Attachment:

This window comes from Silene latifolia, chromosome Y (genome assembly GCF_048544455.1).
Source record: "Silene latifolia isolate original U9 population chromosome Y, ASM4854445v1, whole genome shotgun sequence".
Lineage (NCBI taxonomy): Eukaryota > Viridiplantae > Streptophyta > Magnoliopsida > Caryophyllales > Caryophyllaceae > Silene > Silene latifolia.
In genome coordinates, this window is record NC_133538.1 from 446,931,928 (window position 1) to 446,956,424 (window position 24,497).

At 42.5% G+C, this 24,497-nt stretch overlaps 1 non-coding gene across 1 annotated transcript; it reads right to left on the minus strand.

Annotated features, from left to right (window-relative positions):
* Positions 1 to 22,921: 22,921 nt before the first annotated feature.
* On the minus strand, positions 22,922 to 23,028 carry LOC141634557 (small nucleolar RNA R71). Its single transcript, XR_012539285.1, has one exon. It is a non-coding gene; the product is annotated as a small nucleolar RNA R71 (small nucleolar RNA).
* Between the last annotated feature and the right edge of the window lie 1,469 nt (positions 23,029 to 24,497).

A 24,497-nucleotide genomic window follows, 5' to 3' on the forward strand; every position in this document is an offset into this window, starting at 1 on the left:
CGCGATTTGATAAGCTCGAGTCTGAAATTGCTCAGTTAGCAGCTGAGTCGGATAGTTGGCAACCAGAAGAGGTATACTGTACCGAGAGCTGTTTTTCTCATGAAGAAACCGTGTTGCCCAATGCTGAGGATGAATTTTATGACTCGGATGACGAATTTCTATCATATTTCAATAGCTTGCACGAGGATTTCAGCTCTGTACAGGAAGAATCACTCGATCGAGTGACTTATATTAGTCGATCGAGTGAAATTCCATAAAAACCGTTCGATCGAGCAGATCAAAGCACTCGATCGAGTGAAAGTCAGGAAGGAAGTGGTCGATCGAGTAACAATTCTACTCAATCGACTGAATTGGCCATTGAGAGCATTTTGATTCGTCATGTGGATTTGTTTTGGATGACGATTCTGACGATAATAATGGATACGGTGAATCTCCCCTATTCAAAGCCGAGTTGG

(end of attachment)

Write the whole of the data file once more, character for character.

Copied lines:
This window comes from Silene latifolia, chromosome Y (genome assembly GCF_048544455.1).
Source record: "Silene latifolia isolate original U9 population chromosome Y, ASM4854445v1, whole genome shotgun sequence".
Lineage (NCBI taxonomy): Eukaryota > Viridiplantae > Streptophyta > Magnoliopsida > Caryophyllales > Caryophyllaceae > Silene > Silene latifolia.
In genome coordinates, this window is record NC_133538.1 from 446,931,928 (window position 1) to 446,956,424 (window position 24,497).

At 42.5% G+C, this 24,497-nt stretch overlaps 1 non-coding gene across 1 annotated transcript; it reads right to left on the minus strand.

Annotated features, from left to right (window-relative positions):
* Positions 1 to 22,921: 22,921 nt before the first annotated feature.
* On the minus strand, positions 22,922 to 23,028 carry LOC141634557 (small nucleolar RNA R71). Its single transcript, XR_012539285.1, has one exon. It is a non-coding gene; the product is annotated as a small nucleolar RNA R71 (small nucleolar RNA).
* Between the last annotated feature and the right edge of the window lie 1,469 nt (positions 23,029 to 24,497).

A 24,497-nucleotide genomic window follows, 5' to 3' on the forward strand; every position in this document is an offset into this window, starting at 1 on the left:
CGCGATTTGATAAGCTCGAGTCTGAAATTGCTCAGTTAGCAGCTGAGTCGGATAGTTGGCAACCAGAAGAGGTATACTGTACCGAGAGCTGTTTTTCTCATGAAGAAACCGTGTTGCCCAATGCTGAGGATGAATTTTATGACTCGGATGACGAATTTCTATCATATTTCAATAGCTTGCACGAGGATTTCAGCTCTGTACAGGAAGAATCACTCGATCGAGTGACTTATATTAGTCGATCGAGTGAAATTCCATAAAAACCGTTCGATCGAGCAGATCAAAGCACTCGATCGAGTGAAAGTCAGGAAGGAAGTGGTCGATCGAGTAACAATTCTACTCAATCGACTGAATTGGCCATTGAGAGCATTTTGATTCGTCATGTGGATTTGTTTTGGATGACGATTCTGACGATAATAATGGATACGGTGAATCTCCCCTATTCAAAGCCGAGTTGG